While the great majority of burials in British Columbia are below ground, there are also many grave structures designed for above-ground interments. These structures vary from a small vault or cell-type chamber to larger mausoleums.
The following are some of the most common structures for above-ground interments:
Sarcophagus – Structure where the body is interred above ground in either a single or double sarcophagus made of stone; sometimes referred to as “bench tombs” or “grave sheds.” This type of grave memorial was common in England but was very easily broken into. Today most of these old structures have been heavily vandalized. Larger cemeteries still use these structures but they are no longer very popular. The word “sarcophagus” is derived from the Greek words meaning flesh-eating stone.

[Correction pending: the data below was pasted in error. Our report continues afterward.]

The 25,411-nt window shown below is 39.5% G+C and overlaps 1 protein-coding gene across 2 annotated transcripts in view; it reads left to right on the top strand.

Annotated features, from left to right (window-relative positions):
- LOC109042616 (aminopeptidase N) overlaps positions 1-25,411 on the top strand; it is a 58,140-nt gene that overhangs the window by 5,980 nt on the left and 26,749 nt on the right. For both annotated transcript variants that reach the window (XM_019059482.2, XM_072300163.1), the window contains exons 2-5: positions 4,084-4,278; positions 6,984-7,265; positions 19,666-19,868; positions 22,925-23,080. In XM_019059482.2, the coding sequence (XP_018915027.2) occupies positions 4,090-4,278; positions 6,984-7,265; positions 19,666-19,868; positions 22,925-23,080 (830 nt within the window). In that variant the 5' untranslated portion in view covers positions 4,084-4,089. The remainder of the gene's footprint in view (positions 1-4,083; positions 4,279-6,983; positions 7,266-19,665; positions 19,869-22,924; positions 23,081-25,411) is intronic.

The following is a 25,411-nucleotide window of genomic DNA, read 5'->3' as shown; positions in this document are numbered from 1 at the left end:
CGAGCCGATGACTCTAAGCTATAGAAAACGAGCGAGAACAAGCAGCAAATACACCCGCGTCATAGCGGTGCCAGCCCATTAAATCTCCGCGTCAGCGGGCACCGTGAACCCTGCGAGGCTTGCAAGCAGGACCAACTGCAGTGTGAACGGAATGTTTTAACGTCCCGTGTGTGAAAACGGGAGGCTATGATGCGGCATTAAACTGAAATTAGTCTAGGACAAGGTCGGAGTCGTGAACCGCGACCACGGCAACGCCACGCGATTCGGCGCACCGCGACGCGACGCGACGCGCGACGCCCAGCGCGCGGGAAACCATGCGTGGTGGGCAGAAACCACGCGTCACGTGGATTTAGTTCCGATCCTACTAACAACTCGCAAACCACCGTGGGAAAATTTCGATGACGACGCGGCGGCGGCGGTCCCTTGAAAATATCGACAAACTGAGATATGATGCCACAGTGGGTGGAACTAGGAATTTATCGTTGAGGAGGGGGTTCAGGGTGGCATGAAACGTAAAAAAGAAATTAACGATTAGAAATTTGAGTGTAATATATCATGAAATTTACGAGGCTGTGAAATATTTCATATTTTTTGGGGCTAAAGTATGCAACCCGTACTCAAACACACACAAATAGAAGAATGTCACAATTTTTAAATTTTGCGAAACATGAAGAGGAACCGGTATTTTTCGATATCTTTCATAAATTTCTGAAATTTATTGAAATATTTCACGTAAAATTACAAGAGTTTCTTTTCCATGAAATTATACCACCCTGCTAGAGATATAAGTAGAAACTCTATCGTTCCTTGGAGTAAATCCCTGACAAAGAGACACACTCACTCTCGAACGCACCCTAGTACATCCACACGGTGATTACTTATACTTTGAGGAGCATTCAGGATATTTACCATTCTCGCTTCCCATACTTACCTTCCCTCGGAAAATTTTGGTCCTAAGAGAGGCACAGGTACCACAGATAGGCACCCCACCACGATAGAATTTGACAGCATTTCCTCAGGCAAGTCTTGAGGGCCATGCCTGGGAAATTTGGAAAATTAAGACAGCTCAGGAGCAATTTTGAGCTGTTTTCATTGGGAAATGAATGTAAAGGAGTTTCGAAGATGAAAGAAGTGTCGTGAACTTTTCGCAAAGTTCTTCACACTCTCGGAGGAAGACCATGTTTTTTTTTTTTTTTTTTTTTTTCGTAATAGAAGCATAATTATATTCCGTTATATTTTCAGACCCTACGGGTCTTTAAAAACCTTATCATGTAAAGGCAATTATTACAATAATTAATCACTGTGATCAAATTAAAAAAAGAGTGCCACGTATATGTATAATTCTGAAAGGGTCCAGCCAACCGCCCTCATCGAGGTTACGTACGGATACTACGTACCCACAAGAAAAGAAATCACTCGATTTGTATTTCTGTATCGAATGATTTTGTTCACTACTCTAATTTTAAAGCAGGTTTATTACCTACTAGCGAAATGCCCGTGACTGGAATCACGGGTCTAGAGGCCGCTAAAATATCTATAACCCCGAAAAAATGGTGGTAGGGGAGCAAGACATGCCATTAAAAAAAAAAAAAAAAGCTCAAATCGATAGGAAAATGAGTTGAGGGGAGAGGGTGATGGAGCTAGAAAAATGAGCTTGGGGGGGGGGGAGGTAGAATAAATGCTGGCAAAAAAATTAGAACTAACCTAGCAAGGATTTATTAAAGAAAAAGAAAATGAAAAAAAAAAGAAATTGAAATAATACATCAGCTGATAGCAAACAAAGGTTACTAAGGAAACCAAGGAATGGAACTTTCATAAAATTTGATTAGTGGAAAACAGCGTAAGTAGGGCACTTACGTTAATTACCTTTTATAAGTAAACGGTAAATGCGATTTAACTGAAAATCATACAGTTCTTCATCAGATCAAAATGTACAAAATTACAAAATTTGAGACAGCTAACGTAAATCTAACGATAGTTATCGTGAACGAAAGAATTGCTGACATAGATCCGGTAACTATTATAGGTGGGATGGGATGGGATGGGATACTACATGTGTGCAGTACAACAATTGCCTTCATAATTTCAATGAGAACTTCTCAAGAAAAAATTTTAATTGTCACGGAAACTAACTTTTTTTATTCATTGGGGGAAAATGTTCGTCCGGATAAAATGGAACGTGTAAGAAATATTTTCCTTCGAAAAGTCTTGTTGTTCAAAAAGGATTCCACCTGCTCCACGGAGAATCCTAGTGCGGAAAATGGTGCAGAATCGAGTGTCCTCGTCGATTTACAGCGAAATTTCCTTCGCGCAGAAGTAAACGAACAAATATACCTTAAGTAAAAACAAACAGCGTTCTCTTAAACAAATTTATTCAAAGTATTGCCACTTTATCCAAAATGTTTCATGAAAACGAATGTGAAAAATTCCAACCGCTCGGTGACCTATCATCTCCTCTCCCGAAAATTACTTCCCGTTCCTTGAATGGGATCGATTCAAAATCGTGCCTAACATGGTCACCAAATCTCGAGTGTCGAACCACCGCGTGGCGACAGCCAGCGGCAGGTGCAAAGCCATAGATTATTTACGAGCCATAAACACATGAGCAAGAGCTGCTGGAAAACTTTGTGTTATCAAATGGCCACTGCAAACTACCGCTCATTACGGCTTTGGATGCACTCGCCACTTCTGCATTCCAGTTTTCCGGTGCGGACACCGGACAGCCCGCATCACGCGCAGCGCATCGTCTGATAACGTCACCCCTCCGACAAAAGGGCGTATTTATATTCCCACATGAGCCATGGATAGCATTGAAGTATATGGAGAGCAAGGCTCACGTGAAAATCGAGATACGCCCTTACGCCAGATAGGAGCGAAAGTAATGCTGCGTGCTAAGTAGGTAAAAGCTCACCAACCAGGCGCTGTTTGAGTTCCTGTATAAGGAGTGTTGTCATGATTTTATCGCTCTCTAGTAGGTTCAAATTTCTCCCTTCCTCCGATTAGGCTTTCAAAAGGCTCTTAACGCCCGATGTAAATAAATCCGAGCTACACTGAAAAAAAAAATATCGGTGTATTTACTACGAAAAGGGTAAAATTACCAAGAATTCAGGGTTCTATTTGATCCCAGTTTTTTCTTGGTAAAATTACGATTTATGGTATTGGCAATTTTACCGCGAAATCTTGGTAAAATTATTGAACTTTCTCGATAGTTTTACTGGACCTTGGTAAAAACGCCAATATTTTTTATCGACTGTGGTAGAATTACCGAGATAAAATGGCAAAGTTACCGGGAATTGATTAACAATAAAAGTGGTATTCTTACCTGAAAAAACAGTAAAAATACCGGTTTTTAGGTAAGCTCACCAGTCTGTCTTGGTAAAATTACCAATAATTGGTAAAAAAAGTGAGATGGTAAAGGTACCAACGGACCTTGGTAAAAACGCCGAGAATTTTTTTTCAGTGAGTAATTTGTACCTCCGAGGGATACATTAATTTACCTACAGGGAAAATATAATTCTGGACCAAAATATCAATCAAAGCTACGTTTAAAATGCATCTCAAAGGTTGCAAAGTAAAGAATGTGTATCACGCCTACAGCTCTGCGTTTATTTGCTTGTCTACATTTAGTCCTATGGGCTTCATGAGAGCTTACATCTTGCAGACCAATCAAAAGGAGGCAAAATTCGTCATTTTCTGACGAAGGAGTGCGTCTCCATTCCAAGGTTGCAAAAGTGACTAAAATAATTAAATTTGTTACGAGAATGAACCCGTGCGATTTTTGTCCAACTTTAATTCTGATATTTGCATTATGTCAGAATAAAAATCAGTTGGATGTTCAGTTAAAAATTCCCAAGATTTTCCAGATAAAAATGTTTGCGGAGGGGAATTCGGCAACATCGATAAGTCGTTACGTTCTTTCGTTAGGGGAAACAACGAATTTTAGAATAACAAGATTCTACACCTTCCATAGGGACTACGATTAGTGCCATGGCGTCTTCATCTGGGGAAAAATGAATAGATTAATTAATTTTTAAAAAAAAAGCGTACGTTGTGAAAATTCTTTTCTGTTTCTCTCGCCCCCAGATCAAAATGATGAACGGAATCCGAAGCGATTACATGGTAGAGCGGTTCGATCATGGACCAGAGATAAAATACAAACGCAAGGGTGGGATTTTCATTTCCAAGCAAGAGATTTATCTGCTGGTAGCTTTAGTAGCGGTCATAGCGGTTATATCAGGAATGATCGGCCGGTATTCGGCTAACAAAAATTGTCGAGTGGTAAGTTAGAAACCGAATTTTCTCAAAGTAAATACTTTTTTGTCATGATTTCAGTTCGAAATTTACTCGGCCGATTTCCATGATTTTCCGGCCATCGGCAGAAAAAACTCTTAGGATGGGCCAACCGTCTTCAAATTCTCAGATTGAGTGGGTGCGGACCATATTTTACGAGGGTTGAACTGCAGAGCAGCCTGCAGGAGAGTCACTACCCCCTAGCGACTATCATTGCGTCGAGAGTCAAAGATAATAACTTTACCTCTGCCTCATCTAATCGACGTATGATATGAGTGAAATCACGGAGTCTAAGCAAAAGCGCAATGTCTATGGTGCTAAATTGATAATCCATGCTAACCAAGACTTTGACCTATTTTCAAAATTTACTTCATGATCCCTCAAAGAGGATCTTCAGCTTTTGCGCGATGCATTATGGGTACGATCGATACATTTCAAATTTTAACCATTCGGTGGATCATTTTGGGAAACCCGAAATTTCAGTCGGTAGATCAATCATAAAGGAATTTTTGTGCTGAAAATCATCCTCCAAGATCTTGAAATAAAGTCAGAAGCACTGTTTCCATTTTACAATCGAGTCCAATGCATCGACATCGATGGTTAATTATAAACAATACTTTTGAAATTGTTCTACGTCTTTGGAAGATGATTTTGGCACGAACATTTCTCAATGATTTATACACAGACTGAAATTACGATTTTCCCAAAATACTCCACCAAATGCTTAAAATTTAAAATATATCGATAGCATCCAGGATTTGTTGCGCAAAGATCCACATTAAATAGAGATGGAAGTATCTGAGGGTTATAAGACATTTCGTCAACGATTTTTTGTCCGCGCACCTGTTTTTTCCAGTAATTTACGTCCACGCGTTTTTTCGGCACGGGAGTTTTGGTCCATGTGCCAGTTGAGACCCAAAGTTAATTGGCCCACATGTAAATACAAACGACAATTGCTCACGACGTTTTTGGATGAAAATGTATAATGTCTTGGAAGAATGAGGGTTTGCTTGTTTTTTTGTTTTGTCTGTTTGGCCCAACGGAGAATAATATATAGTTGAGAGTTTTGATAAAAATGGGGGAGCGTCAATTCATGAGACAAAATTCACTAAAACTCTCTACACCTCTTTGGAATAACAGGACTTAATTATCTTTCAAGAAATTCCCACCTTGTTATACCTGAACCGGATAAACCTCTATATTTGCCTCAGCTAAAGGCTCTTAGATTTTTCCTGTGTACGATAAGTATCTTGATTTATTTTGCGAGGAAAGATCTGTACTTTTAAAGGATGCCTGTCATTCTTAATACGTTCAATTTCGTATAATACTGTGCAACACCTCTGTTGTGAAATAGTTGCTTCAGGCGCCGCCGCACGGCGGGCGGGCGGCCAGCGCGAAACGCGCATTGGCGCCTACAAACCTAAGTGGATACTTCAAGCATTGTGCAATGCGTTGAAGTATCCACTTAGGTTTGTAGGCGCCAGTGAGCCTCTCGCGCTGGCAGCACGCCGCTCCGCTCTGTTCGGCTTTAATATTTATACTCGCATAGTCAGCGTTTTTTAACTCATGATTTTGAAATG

Mausoleum – An above-ground burial structure that can be entered like a building. These structures are almost always made of stone and are expensive to construct. Individual burial cells or chambers in a mausoleum are referred to as loculi (from the Latin word loculus, meaning small compartment). Mausoleums usually contain family members and most often have four or more chambers. Mausoleums may contain both bodies and cremated remains. In urban cemeteries, mausoleums are sometimes large buildings containing hundreds of loculi.